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16 October 2014
Gardener's Corner

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Autumn 2001
 
John Cushnie On...
 

Coppicing and pollarding

The main difference between the terms is where the pruning is carried out. Trees and shrubs are coppiced at ground while pollarded plants are standard trees, cut close to their head on top of a clear stem.

The practice has been carried out for thousands of years.There are 600 year old coppiced plants still in production in France.The hard pruning results in a mass of vigorous, thin, whippy, year old shoots. These were, and are, used for basketwork, trellis fencing and hurdles. Coppiced hazel rods make excellent climbing bean poles.

Trees with coloured bark such as willow are suited to hard pruning. Salix alba Vitellina with its golden yellow stems and the orange-scarlet Salix alba Britzensis may be cut hard every second spring to encourage new growths with brighter colouring than the older bark.If they are large enough to pollard the resulting winter display is incredible.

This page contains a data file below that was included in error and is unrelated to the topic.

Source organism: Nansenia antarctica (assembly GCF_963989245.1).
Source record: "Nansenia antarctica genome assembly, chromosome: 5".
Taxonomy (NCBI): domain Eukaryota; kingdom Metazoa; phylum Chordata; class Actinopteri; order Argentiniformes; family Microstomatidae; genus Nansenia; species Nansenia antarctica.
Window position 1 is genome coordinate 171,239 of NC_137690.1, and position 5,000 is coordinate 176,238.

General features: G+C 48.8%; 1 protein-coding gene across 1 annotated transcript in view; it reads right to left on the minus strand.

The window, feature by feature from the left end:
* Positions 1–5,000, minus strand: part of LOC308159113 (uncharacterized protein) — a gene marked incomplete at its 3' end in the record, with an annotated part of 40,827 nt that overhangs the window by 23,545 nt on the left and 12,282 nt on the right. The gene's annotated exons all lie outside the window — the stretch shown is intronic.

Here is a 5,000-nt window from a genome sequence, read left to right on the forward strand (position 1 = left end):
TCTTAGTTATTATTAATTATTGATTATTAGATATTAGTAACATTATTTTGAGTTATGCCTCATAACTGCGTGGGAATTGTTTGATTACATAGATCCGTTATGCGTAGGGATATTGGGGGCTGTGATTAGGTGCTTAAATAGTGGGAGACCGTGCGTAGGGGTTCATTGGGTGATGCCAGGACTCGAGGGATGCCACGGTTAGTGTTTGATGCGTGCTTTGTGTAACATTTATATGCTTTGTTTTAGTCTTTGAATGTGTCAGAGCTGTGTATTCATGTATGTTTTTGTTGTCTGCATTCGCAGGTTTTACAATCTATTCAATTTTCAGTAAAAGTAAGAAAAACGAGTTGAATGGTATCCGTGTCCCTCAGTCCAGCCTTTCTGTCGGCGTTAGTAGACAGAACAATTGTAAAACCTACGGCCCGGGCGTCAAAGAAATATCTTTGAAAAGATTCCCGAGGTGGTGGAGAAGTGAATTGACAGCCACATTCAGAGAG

Coppicing Paulownia (Foxglove tree) and Ailanthus (Tree of Heaven) results in 8-10 ft high plants with enormous leaves.They can be grown in the smallest of gardens looking dramatic and providing a tropical jungle feeling.

The young foliage of Eucalyptus gunnii is a better blue with the penny shaped leaves surrounding the stem.This is the foliage loved by flower arrangers.

Eventually the tree will build up a mass of new shoots and some thinning will be nesessary. Cornus alba with its red stems and Cornus stolonifera flaviramea,the yellow stemmed dogwood should be pruned to ground level every spring.Missing one year won’t matter but by the third season the brilliance of the coloured bark has been lost.

An application of general fertilizer and a 2 inch deep mulch after pruning will
get the plants back into growth.

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